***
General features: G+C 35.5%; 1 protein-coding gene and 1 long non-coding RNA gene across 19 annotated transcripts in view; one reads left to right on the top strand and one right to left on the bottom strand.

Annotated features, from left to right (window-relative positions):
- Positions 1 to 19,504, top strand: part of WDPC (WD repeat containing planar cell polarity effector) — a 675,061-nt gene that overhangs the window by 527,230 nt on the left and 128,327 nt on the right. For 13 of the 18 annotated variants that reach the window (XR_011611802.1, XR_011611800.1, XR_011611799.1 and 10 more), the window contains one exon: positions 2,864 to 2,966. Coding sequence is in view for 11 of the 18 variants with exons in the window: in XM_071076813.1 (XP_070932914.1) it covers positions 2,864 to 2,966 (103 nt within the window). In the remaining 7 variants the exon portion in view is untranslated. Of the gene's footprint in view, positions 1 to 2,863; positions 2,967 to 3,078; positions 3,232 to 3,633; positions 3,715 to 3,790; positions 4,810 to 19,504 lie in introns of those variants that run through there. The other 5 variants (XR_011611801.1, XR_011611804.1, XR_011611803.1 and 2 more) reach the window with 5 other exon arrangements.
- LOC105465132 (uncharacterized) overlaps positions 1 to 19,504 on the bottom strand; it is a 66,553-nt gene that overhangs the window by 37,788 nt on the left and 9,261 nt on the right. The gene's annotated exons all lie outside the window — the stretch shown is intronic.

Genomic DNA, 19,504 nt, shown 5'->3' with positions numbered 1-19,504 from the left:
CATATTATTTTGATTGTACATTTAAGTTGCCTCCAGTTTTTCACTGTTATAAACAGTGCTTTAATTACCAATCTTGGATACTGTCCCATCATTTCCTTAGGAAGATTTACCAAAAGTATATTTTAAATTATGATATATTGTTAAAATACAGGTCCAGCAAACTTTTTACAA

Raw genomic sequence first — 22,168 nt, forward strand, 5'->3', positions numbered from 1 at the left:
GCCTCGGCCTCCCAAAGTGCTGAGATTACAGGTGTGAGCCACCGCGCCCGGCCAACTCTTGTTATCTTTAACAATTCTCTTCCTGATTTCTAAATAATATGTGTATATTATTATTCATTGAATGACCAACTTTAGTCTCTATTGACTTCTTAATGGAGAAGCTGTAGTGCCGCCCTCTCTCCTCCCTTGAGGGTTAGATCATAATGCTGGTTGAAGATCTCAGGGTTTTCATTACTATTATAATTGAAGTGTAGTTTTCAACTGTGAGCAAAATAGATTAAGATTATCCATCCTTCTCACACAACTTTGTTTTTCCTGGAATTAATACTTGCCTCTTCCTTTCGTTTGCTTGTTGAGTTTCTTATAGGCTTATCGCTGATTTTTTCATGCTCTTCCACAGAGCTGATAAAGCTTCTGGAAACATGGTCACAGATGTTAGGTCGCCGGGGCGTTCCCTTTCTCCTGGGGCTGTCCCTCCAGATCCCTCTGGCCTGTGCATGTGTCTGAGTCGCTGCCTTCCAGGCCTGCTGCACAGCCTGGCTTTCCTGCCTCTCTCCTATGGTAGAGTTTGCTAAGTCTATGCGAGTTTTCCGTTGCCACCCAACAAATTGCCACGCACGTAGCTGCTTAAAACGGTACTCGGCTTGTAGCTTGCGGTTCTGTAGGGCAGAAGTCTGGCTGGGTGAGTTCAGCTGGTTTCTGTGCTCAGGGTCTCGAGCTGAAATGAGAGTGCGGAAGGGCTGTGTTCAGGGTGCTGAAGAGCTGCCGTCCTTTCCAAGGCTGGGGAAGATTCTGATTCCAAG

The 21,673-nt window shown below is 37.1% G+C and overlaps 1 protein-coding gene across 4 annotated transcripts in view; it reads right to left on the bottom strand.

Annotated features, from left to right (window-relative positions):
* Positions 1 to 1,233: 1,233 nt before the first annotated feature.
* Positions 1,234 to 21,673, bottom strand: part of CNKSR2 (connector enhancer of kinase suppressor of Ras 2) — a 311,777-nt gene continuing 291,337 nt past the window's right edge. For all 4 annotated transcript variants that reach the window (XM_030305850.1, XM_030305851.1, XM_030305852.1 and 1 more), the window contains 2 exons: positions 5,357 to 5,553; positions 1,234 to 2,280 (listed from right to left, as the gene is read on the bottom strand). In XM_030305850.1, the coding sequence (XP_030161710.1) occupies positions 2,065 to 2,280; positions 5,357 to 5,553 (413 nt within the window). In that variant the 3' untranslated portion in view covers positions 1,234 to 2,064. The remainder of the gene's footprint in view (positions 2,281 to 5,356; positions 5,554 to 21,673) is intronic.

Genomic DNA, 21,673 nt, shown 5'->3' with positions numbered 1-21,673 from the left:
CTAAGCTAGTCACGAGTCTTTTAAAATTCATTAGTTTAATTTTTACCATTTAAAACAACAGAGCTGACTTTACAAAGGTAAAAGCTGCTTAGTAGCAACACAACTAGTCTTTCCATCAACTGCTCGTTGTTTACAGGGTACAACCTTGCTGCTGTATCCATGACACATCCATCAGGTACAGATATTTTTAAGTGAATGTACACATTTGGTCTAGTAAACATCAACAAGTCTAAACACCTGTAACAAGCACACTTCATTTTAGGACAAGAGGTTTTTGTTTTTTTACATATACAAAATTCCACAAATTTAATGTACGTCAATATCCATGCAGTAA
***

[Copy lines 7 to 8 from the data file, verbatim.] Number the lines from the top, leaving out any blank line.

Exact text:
Raw genomic sequence first — 22,168 nt, forward strand, 5'->3', positions numbered from 1 at the left:
GCCTCGGCCTCCCAAAGTGCTGAGATTACAGGTGTGAGCCACCGCGCCCGGCCAACTCTTGTTATCTTTAACAATTCTCTTCCTGATTTCTAAATAATATGTGTATATTATTATTCATTGAATGACCAACTTTAGTCTCTATTGACTTCTTAATGGAGAAGCTGTAGTGCCGCCCTCTCTCCTCCCTTGAGGGTTAGATCATAATGCTGGTTGAAGATCTCAGGGTTTTCATTACTATTATAATTGAAGTGTAGTTTTCAACTGTGAGCAAAATAGATTAAGATTATCCATCCTTCTCACACAACTTTGTTTTTCCTGGAATTAATACTTGCCTCTTCCTTTCGTTTGCTTGTTGAGTTTCTTATAGGCTTATCGCTGATTTTTTCATGCTCTTCCACAGAGCTGATAAAGCTTCTGGAAACATGGTCACAGATGTTAGGTCGCCGGGGCGTTCCCTTTCTCCTGGGGCTGTCCCTCCAGATCCCTCTGGCCTGTGCATGTGTCTGAGTCGCTGCCTTCCAGGCCTGCTGCACAGCCTGGCTTTCCTGCCTCTCTCCTATGGTAGAGTTTGCTAAGTCTATGCGAGTTTTCCGTTGCCACCCAACAAATTGCCACGCACGTAGCTGCTTAAAACGGTACTCGGCTTGTAGCTTGCGGTTCTGTAGGGCAGAAGTCTGGCTGGGTGAGTTCAGCTGGTTTCTGTGCTCAGGGTCTCGAGCTGAAATGAGAGTGCGGAAGGGCTGTGTTCAGGGTGCTGAAGAGCTGCCGTCCTTTCCAAGGCTGGGGAAGATTCTGATTCCAAG